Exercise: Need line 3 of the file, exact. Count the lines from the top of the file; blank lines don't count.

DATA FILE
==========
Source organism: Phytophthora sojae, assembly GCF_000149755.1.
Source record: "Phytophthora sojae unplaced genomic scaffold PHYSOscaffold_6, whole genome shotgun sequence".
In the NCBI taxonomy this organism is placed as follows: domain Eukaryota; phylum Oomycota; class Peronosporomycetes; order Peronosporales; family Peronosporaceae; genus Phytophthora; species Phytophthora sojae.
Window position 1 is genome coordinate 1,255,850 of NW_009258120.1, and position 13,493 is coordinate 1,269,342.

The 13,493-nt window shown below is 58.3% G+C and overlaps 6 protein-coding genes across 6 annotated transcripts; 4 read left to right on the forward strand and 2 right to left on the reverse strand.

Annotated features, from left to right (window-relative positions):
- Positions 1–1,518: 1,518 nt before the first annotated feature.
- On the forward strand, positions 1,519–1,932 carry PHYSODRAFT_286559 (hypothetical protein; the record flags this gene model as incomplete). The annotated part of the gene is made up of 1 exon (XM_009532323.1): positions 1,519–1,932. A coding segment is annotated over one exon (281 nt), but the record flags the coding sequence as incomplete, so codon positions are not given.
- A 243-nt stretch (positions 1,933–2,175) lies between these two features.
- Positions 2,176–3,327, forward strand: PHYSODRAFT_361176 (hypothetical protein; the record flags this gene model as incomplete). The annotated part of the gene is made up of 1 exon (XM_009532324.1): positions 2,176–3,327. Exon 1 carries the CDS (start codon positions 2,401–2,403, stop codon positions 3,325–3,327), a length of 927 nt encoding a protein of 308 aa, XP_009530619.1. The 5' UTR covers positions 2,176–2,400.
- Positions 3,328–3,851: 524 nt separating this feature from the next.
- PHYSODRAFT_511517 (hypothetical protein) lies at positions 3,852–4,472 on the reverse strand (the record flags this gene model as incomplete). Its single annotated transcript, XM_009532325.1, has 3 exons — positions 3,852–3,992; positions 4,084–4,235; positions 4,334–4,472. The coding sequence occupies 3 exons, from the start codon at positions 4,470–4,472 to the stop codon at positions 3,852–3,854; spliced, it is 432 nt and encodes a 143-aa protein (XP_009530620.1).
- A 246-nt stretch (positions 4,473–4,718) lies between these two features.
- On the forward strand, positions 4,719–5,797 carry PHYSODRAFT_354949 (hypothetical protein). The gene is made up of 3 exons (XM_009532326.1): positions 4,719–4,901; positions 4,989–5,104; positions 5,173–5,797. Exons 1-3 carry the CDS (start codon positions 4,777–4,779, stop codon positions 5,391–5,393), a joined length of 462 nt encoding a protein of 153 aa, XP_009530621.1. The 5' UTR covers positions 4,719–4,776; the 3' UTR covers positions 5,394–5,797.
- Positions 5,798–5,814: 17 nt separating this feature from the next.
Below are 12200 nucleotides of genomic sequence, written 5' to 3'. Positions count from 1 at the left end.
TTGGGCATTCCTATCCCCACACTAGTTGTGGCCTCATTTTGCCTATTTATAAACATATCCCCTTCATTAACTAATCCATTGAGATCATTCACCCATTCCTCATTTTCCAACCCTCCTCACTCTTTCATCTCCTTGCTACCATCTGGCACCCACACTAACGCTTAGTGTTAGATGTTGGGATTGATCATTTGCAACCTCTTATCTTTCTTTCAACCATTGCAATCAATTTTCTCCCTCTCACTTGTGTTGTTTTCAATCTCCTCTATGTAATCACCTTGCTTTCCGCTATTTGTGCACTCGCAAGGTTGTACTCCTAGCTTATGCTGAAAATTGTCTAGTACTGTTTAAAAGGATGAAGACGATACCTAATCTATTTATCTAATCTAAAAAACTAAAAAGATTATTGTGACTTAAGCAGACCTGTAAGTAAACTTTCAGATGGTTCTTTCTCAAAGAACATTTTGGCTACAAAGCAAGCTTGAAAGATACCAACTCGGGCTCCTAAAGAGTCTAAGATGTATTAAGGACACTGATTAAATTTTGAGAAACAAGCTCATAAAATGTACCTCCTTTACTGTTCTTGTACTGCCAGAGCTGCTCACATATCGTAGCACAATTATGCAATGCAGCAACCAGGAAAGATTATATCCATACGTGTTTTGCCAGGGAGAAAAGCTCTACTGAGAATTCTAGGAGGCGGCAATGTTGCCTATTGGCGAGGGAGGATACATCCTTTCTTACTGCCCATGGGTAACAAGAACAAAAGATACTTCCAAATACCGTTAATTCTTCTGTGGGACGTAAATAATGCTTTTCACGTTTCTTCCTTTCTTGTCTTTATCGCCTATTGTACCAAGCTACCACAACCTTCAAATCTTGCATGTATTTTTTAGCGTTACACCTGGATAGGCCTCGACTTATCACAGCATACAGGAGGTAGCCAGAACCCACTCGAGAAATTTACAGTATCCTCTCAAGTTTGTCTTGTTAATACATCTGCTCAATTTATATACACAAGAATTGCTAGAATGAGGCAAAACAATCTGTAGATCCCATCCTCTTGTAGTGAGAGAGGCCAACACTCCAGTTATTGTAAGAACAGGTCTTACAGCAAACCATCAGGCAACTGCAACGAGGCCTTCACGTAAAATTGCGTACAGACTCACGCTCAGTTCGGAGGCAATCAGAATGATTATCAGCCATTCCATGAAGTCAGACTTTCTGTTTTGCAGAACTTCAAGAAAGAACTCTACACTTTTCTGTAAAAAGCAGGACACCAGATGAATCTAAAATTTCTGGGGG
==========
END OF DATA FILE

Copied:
In the NCBI taxonomy this organism is placed as follows: domain Eukaryota; phylum Oomycota; class Peronosporomycetes; order Peronosporales; family Peronosporaceae; genus Phytophthora; species Phytophthora sojae.